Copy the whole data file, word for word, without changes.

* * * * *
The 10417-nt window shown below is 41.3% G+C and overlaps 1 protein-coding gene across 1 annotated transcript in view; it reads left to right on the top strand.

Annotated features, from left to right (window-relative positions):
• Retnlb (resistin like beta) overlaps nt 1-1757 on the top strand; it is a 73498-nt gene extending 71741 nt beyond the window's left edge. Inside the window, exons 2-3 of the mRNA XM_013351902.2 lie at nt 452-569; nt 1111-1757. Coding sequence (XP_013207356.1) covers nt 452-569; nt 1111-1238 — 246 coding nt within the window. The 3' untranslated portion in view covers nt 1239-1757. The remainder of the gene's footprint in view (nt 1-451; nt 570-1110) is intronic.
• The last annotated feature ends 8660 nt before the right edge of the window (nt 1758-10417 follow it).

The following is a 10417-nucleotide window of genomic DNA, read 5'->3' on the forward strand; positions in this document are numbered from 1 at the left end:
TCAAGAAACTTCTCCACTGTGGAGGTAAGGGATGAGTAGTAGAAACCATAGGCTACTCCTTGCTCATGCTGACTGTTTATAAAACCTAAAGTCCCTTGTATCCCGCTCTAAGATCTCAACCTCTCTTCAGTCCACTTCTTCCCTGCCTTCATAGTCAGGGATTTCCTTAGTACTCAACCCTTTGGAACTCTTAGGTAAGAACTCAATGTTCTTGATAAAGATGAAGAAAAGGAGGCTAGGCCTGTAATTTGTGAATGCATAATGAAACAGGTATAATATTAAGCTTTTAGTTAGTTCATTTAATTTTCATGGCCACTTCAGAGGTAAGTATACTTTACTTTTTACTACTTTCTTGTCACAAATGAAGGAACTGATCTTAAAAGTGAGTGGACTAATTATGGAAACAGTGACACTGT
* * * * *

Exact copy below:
The 10417-nt window shown below is 41.3% G+C and overlaps 1 protein-coding gene across 1 annotated transcript in view; it reads left to right on the top strand.

Annotated features, from left to right (window-relative positions):
• Retnlb (resistin like beta) overlaps nt 1-1757 on the top strand; it is a 73498-nt gene extending 71741 nt beyond the window's left edge. Inside the window, exons 2-3 of the mRNA XM_013351902.2 lie at nt 452-569; nt 1111-1757. Coding sequence (XP_013207356.1) covers nt 452-569; nt 1111-1238 — 246 coding nt within the window. The 3' untranslated portion in view covers nt 1239-1757. The remainder of the gene's footprint in view (nt 1-451; nt 570-1110) is intronic.
• The last annotated feature ends 8660 nt before the right edge of the window (nt 1758-10417 follow it).

The following is a 10417-nucleotide window of genomic DNA, read 5'->3' on the forward strand; positions in this document are numbered from 1 at the left end:
TCAAGAAACTTCTCCACTGTGGAGGTAAGGGATGAGTAGTAGAAACCATAGGCTACTCCTTGCTCATGCTGACTGTTTATAAAACCTAAAGTCCCTTGTATCCCGCTCTAAGATCTCAACCTCTCTTCAGTCCACTTCTTCCCTGCCTTCATAGTCAGGGATTTCCTTAGTACTCAACCCTTTGGAACTCTTAGGTAAGAACTCAATGTTCTTGATAAAGATGAAGAAAAGGAGGCTAGGCCTGTAATTTGTGAATGCATAATGAAACAGGTATAATATTAAGCTTTTAGTTAGTTCATTTAATTTTCATGGCCACTTCAGAGGTAAGTATACTTTACTTTTTACTACTTTCTTGTCACAAATGAAGGAACTGATCTTAAAAGTGAGTGGACTAATTATGGAAACAGTGACACTGT